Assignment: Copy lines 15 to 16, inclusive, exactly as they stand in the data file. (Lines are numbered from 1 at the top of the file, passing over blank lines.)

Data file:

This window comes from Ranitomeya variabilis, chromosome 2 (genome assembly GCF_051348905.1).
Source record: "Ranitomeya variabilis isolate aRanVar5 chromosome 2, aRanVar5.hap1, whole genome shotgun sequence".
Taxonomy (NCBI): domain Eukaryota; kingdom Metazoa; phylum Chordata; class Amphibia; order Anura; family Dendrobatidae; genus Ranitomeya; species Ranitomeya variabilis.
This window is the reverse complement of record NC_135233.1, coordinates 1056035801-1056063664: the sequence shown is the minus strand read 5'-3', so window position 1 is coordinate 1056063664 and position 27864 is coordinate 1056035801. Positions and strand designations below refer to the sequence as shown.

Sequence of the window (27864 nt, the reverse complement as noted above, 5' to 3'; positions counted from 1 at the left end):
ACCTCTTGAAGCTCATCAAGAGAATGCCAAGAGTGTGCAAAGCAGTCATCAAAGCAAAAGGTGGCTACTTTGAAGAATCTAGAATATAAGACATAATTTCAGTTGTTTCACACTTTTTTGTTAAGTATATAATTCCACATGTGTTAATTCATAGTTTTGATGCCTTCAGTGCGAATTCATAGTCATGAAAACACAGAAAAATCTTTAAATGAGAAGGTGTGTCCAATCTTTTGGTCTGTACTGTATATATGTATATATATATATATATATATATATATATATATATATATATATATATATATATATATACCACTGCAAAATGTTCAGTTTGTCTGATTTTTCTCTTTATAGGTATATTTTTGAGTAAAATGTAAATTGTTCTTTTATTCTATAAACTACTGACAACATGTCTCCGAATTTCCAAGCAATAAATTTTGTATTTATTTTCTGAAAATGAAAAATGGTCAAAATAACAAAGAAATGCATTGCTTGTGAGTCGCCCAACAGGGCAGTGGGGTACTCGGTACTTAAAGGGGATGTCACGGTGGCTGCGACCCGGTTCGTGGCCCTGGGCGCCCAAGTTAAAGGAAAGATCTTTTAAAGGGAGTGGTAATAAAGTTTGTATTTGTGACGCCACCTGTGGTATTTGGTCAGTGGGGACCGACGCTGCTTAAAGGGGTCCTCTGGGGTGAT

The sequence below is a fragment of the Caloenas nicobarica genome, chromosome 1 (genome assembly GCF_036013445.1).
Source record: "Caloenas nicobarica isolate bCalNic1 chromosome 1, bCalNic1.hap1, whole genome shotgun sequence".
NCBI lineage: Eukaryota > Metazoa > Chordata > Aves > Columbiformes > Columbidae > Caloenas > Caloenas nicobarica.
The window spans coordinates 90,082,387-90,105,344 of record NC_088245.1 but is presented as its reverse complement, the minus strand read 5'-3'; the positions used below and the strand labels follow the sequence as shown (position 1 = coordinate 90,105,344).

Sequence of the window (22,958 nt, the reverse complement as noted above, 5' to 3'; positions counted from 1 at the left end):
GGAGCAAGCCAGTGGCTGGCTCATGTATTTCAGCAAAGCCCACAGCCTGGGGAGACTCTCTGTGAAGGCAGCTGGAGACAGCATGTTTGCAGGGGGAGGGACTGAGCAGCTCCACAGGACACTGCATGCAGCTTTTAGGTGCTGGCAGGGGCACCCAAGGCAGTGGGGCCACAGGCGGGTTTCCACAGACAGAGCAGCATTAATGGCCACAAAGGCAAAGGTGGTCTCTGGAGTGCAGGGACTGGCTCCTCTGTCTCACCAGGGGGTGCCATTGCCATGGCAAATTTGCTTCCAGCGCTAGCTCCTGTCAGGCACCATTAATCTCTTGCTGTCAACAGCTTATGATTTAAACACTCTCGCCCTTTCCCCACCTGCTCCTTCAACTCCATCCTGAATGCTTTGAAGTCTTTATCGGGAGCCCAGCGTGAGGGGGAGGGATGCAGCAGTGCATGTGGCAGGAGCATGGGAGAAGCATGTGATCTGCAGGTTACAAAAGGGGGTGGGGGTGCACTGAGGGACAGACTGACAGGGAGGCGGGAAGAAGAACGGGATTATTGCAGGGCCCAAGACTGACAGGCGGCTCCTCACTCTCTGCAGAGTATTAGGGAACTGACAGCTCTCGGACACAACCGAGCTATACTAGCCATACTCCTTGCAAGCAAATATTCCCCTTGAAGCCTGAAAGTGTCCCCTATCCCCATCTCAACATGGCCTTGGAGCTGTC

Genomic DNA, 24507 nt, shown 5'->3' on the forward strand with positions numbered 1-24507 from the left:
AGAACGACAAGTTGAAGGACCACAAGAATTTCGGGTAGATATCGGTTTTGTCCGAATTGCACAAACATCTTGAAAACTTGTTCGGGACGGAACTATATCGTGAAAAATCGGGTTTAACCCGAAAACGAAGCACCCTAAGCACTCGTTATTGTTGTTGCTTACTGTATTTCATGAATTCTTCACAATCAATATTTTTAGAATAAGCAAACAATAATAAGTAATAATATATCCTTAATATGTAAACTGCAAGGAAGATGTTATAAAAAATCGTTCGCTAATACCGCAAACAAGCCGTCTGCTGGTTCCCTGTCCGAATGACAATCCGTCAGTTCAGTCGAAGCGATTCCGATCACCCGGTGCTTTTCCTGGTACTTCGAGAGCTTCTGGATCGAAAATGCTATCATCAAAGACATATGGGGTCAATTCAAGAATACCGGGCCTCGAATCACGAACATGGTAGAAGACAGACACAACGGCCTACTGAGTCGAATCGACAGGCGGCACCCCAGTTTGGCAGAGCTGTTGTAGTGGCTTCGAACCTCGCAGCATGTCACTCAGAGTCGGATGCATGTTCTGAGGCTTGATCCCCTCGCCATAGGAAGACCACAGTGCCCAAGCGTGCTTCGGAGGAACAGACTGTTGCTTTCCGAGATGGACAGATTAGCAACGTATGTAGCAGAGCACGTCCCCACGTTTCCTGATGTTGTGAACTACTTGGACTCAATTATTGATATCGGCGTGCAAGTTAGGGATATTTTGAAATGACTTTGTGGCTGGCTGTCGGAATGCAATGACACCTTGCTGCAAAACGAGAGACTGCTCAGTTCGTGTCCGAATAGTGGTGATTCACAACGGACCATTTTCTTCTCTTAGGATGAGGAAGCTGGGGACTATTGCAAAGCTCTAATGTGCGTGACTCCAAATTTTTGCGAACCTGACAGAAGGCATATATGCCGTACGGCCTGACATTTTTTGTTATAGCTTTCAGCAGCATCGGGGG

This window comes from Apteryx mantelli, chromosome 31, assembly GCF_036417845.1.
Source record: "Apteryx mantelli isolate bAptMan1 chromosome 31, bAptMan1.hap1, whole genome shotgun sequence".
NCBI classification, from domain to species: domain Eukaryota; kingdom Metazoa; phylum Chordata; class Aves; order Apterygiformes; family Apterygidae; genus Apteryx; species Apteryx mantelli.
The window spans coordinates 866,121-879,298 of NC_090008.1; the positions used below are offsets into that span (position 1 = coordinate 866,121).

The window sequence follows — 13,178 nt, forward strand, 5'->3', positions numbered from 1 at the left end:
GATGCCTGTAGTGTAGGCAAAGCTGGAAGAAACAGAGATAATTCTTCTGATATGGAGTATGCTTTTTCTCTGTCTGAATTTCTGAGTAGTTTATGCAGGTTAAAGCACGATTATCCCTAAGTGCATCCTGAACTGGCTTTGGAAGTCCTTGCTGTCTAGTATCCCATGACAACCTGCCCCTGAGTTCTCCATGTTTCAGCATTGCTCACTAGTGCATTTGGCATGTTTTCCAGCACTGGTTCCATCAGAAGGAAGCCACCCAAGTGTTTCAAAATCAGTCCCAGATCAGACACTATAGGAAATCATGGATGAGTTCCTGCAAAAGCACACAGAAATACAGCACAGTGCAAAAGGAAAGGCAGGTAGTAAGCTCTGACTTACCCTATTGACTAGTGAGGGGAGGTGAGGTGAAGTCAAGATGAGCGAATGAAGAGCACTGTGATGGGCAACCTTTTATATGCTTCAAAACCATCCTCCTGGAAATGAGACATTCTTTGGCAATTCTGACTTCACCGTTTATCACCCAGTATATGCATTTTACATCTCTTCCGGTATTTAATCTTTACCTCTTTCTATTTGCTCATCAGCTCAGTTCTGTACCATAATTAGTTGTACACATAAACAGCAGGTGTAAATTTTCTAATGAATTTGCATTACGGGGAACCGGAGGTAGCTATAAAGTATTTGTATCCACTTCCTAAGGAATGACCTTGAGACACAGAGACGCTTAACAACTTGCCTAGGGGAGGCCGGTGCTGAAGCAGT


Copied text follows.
This window comes from Apteryx mantelli, chromosome 31, assembly GCF_036417845.1.
Source record: "Apteryx mantelli isolate bAptMan1 chromosome 31, bAptMan1.hap1, whole genome shotgun sequence".